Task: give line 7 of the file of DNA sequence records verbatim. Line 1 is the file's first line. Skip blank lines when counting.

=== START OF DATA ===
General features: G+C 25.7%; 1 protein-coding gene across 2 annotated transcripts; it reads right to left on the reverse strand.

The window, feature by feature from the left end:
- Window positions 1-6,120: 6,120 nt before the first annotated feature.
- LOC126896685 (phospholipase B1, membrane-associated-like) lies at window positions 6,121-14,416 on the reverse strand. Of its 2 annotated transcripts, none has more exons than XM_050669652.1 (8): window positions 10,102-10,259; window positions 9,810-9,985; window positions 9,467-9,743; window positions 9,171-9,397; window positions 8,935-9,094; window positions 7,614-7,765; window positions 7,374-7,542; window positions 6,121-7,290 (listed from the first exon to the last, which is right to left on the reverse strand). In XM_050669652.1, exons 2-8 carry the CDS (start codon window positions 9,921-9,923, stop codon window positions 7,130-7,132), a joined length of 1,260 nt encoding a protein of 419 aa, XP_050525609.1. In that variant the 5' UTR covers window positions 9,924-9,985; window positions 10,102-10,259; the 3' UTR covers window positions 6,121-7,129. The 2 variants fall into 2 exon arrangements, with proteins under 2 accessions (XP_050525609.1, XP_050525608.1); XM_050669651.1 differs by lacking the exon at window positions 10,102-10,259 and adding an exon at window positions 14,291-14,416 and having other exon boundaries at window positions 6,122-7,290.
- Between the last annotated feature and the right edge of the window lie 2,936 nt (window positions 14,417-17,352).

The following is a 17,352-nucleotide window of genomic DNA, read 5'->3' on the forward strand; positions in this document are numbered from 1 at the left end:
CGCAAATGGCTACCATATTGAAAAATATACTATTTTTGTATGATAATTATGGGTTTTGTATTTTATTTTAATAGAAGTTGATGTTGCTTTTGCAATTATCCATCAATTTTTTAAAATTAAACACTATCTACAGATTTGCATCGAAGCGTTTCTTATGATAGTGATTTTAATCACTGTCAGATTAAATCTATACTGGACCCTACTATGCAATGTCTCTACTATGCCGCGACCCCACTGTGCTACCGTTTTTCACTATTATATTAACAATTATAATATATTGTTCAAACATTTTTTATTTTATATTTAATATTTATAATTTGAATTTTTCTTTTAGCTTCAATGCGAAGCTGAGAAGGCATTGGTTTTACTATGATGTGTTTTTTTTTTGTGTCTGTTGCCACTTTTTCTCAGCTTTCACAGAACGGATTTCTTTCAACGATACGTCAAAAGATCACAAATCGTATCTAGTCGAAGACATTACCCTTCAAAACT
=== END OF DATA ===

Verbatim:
CGCAAATGGCTACCATATTGAAAAATATACTATTTTTGTATGATAATTATGGGTTTTGTATTTTATTTTAATAGAAGTTGATGTTGCTTTTGCAATTATCCATCAATTTTTTAAAATTAAACACTATCTACAGATTTGCATCGAAGCGTTTCTTATGATAGTGATTTTAATCACTGTCAGATTAAATCTATACTGGACCCTACTATGCAATGTCTCTACTATGCCGCGACCCCACTGTGCTACCGTTTTTCACTATTATATTAACAATTATAATATATTGTTCAAACATTTTTTATTTTATATTTAATATTTATAATTTGAATTTTTCTTTTAGCTTCAATGCGAAGCTGAGAAGGCATTGGTTTTACTATGATGTGTTTTTTTTTTGTGTCTGTTGCCACTTTTTCTCAGCTTTCACAGAACGGATTTCTTTCAACGATACGTCAAAAGATCACAAATCGTATCTAGTCGAAGACATTACCCTTCAAAACT